The Bairstow Conundrum

The Bairstow Conundrum

Updated: Feb 22, 2023 12:16 pm

England’s victory in the first Test against New Zealand was the latest in a string of impressive results dating back to last summer. Brendan McCullum and Ben Stokes have spearheaded a new era of exciting, expressive cricket. The results have matched the entertainment; England have won ten of their last eleven Test matches. The visit of Australia this summer is to be embraced, not feared; everything is rosy, Bazball is booming, and the Australians are currently floundering in India. But the success has led to an increasingly difficult conundrum. How do England fit Jonny Bairstow in? The form of Harry Brook has created England’s biggest Ashes selection headache since Thorpe or Pietersen in 2005.

Earlier in the winter, McCullum expressed that there was “no doubt” that Bairstow would come back in when fit again. Bairstow was Bazball’s original poster boy, batting with the same carefree abandon that has made him such a force in limited-overs cricket. 2022 saw Bairstow’s Test career reach new heights, revitalised and rejuvenated; he scored over 1000 runs, including six centuries. But it was in the summer he really shone. His scintillating stroke play was key to England’s victories over New Zealand and India, as he fully embraced the new carefree ethos of the McCullum era. In the form of his life, Bairstow was looking forward to a profitable winter, plundering runs on the barren surfaces of the subcontinent. But a freak golf accident that saw him break his leg left him a spectator of England’s historic series win in Pakistan.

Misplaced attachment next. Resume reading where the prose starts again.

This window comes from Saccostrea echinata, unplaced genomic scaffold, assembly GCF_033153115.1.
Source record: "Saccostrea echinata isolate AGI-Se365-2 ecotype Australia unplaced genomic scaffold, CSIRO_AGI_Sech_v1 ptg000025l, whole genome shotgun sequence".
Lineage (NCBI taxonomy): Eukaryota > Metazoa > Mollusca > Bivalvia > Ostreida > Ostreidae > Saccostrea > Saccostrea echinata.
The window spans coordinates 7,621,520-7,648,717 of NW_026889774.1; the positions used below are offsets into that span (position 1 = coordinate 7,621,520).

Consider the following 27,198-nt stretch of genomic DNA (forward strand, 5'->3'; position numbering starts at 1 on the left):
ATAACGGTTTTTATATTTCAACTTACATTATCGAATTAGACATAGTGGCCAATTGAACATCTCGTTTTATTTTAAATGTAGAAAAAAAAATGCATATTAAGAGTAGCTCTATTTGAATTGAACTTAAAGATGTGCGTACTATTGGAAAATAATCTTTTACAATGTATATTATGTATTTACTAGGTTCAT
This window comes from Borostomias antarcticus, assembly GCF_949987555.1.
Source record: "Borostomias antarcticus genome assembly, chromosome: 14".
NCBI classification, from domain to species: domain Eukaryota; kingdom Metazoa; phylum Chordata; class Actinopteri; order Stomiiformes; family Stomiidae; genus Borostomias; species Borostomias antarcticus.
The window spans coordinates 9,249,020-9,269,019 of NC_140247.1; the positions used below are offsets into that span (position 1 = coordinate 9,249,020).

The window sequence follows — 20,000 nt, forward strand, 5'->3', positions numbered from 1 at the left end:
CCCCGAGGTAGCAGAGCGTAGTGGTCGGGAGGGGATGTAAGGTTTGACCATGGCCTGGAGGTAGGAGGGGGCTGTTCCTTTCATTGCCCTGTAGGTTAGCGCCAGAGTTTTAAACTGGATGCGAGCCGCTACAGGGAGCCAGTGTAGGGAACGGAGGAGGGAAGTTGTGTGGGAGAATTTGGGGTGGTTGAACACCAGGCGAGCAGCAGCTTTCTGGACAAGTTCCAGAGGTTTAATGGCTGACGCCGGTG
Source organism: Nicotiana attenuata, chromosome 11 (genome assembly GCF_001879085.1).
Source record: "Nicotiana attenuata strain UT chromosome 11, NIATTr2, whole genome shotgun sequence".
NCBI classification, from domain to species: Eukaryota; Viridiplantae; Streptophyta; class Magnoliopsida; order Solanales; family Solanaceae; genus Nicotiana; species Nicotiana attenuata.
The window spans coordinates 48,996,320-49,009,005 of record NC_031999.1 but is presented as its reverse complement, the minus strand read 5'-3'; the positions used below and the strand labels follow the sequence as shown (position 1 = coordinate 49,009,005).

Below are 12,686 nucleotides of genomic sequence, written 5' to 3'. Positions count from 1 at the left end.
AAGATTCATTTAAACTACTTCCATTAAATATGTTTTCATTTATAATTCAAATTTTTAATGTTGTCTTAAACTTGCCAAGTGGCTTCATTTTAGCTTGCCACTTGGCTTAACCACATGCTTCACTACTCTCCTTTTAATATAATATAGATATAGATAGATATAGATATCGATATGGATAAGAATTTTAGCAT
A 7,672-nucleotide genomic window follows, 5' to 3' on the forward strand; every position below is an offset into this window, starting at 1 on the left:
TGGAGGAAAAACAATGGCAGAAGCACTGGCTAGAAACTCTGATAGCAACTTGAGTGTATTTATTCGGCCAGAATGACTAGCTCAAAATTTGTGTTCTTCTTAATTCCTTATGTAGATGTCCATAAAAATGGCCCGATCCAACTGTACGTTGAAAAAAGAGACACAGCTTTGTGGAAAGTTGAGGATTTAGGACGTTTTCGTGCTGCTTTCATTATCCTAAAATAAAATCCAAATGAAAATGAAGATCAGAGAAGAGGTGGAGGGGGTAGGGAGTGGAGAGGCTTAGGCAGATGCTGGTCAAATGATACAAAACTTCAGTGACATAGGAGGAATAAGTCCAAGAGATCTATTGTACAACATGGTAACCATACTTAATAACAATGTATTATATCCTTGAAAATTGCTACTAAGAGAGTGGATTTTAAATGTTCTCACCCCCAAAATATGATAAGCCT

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Bairstow’s injury provided an opportunity for his Yorkshire compatriot Harry Brook, who had spent the summer carving up county attacks. But Brook has been more than a stop-gap, stepping into Bairstow’s considerable shoes with great aplomb. Brook has taken to Test cricket like a duck to water, scoring 623 runs in five matches at an average of 78, with three centuries under his belt. Brook’s ability was indisputable before he began his Test career, but it has been remarkable how he has consistently channelled his outrageous talent. Brook bats with the aggressive intent that has become customary to this England side but blends power with poise, style with savagery; he oozes class. Brook has quickly established himself as one of the most dangerous batters in Test cricket and has made himself undroppable. So who might have to make way?

In theory, dropping Ben Foakes is the easiest move, with Bairstow keeping in his place, but just because it’s the easiest choice, it doesn’t make it the right one. Foakes underlined his importance to England in Mount Maunganui with two valuable knocks alongside his usual impeccable keeping, even standing up to Stuart Broad at one stage. Foakes has long been lauded as the best wicket-keeper in the world, a claim supported by his captain, but his batting has often been underappreciated. Foakes has admitted that he’s not exactly “Bazball”, but he doesn’t need to be; like Joe Root, he can act as a calm counterbalance.